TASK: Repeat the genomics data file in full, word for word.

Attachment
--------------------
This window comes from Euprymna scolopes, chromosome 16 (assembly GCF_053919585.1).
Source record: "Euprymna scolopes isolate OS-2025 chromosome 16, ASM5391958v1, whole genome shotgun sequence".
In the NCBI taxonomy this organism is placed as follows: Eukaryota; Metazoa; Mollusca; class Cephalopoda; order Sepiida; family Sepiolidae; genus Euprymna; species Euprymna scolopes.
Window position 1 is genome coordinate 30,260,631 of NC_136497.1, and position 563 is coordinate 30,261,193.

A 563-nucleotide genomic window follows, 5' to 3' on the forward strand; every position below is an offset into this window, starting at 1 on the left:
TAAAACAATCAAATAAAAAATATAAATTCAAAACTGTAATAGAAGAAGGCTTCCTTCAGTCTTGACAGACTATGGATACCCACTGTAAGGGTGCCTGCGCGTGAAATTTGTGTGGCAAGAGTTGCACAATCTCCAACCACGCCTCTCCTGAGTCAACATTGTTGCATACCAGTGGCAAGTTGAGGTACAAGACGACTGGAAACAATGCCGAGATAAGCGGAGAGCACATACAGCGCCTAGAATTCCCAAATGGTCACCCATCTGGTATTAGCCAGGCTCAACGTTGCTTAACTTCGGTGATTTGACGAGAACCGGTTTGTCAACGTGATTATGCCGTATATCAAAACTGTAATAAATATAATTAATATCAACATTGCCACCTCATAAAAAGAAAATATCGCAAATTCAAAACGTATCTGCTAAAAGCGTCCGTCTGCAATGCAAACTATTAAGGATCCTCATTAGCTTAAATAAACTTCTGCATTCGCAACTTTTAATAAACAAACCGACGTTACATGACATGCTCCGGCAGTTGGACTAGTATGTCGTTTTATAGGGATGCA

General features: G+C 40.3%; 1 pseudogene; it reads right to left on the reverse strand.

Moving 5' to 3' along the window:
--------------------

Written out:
This window comes from Euprymna scolopes, chromosome 16 (assembly GCF_053919585.1).
Source record: "Euprymna scolopes isolate OS-2025 chromosome 16, ASM5391958v1, whole genome shotgun sequence".
In the NCBI taxonomy this organism is placed as follows: Eukaryota; Metazoa; Mollusca; class Cephalopoda; order Sepiida; family Sepiolidae; genus Euprymna; species Euprymna scolopes.
Window position 1 is genome coordinate 30,260,631 of NC_136497.1, and position 563 is coordinate 30,261,193.

A 563-nucleotide genomic window follows, 5' to 3' on the forward strand; every position below is an offset into this window, starting at 1 on the left:
TAAAACAATCAAATAAAAAATATAAATTCAAAACTGTAATAGAAGAAGGCTTCCTTCAGTCTTGACAGACTATGGATACCCACTGTAAGGGTGCCTGCGCGTGAAATTTGTGTGGCAAGAGTTGCACAATCTCCAACCACGCCTCTCCTGAGTCAACATTGTTGCATACCAGTGGCAAGTTGAGGTACAAGACGACTGGAAACAATGCCGAGATAAGCGGAGAGCACATACAGCGCCTAGAATTCCCAAATGGTCACCCATCTGGTATTAGCCAGGCTCAACGTTGCTTAACTTCGGTGATTTGACGAGAACCGGTTTGTCAACGTGATTATGCCGTATATCAAAACTGTAATAAATATAATTAATATCAACATTGCCACCTCATAAAAAGAAAATATCGCAAATTCAAAACGTATCTGCTAAAAGCGTCCGTCTGCAATGCAAACTATTAAGGATCCTCATTAGCTTAAATAAACTTCTGCATTCGCAACTTTTAATAAACAAACCGACGTTACATGACATGCTCCGGCAGTTGGACTAGTATGTCGTTTTATAGGGATGCA

General features: G+C 40.3%; 1 pseudogene; it reads right to left on the reverse strand.

Moving 5' to 3' along the window: